of the log-normal length distribution | 0.45 | - |
† The symbols and denote the length of the simulation domain the x- and z-directions respectively.
‡ Although metre units of length are shown in this table they may be defined differently by the user as outlined in Section 5.1.2.
It should be noted that the log-normal distribution results from the curve by:
- Stretching of in the x-direction.
- Stretching of in the z-direction.
Thus, larger values for will move the peak to the right. Altering the standard deviation will have an impact on the scattering of the distribution where a small leads to less scattering and a sharper peak.
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Exponential length distributionEdit
Causes grok to use an exponential distribution of the fracture trace, as opposed to the default log-normal distribution.
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Generate exponential length distributionEdit
- le_n_classes Number of length classes.
- le_first_class_middle Middle of the smallest length class.
- le_last_class_middle Middle of the largest length class.
- le_lambda of the exponential length distribution.
Used in conjunction with the Exponential length distribution instruction, this causes grok to read the parameters that are used to define the distribution of fracture length, which follows an exponential distribution according to:
- (Equation 5.5)
Note that for a high value for , the exponential distribution becomes steeper and short fractures are more numerous whereas a small favors longer fractures.
By default, the values given in Table 5.4 are used to define these relationships:
Parameter | Value | Unit |
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Number of length classes | 10 | - |
Middle of the smallest length class | 0.1 min( ) † | m ‡ |
Middle of the largest length class | min( ) | m |
of the exponential length distribution | 0.05 | - |
† The symbols and denote the length of the simulation domain in the x- and z-directions respectively.
‡ Although metre units of length are shown in this table they may be defined differently by the user as outlined in Section 5.1.2.
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Output random aperturesEdit
Writes the generated aperture distribution data and individual fracture apertures to the output file prefixo.rfrac.apertures.
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Output random lengthsEdit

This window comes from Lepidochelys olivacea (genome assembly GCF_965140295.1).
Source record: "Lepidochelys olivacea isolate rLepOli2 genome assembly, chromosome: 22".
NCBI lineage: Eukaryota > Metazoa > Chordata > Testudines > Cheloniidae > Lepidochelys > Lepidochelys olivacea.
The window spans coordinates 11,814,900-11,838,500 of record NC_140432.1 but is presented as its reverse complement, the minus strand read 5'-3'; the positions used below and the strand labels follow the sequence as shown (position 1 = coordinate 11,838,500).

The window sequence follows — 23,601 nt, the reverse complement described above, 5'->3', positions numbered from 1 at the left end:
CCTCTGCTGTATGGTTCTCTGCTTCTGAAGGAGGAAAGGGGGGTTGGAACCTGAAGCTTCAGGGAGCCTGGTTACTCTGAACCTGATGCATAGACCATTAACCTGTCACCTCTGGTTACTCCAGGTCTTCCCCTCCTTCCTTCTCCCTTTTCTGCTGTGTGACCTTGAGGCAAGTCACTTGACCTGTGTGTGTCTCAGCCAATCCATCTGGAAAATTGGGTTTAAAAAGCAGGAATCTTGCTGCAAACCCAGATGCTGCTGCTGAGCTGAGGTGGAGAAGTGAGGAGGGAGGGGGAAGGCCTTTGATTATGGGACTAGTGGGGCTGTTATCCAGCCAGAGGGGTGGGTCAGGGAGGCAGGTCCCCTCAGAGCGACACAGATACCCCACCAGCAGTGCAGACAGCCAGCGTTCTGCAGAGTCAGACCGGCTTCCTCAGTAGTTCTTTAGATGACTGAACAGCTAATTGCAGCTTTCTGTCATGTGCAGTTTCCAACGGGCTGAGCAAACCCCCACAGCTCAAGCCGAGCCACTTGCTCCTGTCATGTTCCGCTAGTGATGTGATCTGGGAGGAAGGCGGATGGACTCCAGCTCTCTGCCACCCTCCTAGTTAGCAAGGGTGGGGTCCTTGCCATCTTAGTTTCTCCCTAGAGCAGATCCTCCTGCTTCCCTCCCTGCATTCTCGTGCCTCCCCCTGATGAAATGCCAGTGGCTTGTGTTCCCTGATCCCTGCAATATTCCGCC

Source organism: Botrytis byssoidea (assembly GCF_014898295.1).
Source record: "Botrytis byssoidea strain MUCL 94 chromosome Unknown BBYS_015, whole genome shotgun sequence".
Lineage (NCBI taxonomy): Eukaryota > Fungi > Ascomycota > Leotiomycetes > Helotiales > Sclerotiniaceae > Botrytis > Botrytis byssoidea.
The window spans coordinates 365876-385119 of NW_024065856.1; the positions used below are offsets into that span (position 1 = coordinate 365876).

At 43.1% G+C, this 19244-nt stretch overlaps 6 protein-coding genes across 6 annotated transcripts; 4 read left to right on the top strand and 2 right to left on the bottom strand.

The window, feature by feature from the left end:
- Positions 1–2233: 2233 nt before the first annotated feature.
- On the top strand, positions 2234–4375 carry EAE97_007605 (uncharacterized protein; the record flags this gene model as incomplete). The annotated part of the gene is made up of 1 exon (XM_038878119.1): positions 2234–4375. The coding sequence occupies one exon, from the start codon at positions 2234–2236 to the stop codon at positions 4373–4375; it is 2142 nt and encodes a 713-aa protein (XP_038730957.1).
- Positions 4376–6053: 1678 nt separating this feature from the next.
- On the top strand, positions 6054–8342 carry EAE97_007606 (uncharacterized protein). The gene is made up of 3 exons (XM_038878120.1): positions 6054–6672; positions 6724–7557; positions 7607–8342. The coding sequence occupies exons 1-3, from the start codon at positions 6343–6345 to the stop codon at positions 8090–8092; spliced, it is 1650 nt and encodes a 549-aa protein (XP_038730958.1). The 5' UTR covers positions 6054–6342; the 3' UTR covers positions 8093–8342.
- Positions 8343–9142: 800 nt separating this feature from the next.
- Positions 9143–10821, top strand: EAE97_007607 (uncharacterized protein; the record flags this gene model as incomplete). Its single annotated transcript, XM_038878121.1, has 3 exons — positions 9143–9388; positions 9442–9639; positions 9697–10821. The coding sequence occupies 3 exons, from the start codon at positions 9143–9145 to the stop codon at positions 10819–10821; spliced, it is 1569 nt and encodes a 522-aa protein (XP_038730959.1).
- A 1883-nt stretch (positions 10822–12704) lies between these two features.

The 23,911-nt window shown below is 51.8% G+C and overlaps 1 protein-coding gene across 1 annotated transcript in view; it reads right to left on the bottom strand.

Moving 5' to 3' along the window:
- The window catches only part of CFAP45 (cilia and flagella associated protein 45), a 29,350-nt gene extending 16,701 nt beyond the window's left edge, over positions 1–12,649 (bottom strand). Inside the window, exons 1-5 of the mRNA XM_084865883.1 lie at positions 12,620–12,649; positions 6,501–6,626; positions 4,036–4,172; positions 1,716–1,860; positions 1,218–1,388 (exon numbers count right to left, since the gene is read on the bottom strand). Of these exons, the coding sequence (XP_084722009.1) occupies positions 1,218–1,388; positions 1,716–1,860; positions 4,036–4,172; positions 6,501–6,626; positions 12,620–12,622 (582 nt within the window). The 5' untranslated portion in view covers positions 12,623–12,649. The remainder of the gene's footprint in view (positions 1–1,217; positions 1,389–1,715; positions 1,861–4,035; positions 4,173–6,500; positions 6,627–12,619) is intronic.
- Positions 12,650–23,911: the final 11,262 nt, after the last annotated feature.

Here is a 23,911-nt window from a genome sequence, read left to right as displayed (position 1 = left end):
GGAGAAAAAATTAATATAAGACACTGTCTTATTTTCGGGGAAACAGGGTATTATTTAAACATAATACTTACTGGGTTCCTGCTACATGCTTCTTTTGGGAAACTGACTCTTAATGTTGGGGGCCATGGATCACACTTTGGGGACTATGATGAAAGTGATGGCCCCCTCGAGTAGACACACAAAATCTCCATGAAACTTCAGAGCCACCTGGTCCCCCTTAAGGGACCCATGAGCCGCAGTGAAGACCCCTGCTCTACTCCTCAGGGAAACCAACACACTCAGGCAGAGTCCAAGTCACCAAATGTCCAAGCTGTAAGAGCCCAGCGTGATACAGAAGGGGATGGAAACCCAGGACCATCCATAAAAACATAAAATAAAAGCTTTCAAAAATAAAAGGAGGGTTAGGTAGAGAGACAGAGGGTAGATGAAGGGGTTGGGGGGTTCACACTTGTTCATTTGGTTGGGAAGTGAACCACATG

Writes the generated length distribution data and individual fracture lengths to the output file prefixo.rfrac.lengths.
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Output random orientationsEdit
Writes the generated orientation distribution data and individual fracture orientations to the output file prefixo.rfrac.orientations.
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Output random fracturesEdit
Writes fracture zone aperture, conductivity and location data to the output file prefixo.rfrac.fractures.
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Default distributionsEdit
Figure 5.3 gives an overview of the default distributions which the 2-D Random Fracture Generator employs. The orientation distribution (Figure 5.3a) is based on the assumption that tectonic stress results in the creation of two fracture families as depicted in Figure 5.3b. However, upon assigning identical values for and , the distribution collapses to a one-peak distribution. The default distribution for the aperture (Figure 5.3c) is exponential and can be modified by the user. By default, the fracture traces are distributed log-normally (Figure 5.3d), which can be changed to exponential. Note that the fracture trace distribution depends on the domain dimensions. Here, a block has been used with = 100 m, = 1 m and = 50 m.
Example irregular fracture networkEdit
The following instructions were used to generate the irregular fracture network shown in Figure 5.4. Note the dominance of the two orientations 80° and 135°:
!_______________________ grid definition
generate uniform blocks
100.0 200
1.0 1
50.0 100
adapt grid to fractures
3
end
...etc...
!_______________________ fracture media properties
use domain type
fracture
properties file
eval.fprops
begin random fractures
use constant seed
0.5
number of random fractures
70
exponential length distribution
generate orientation distribution
10
60.
150.
10.
80.
135.
output random apertures
output random lengths
output random orientations
output random fractures
end
read properties
fracture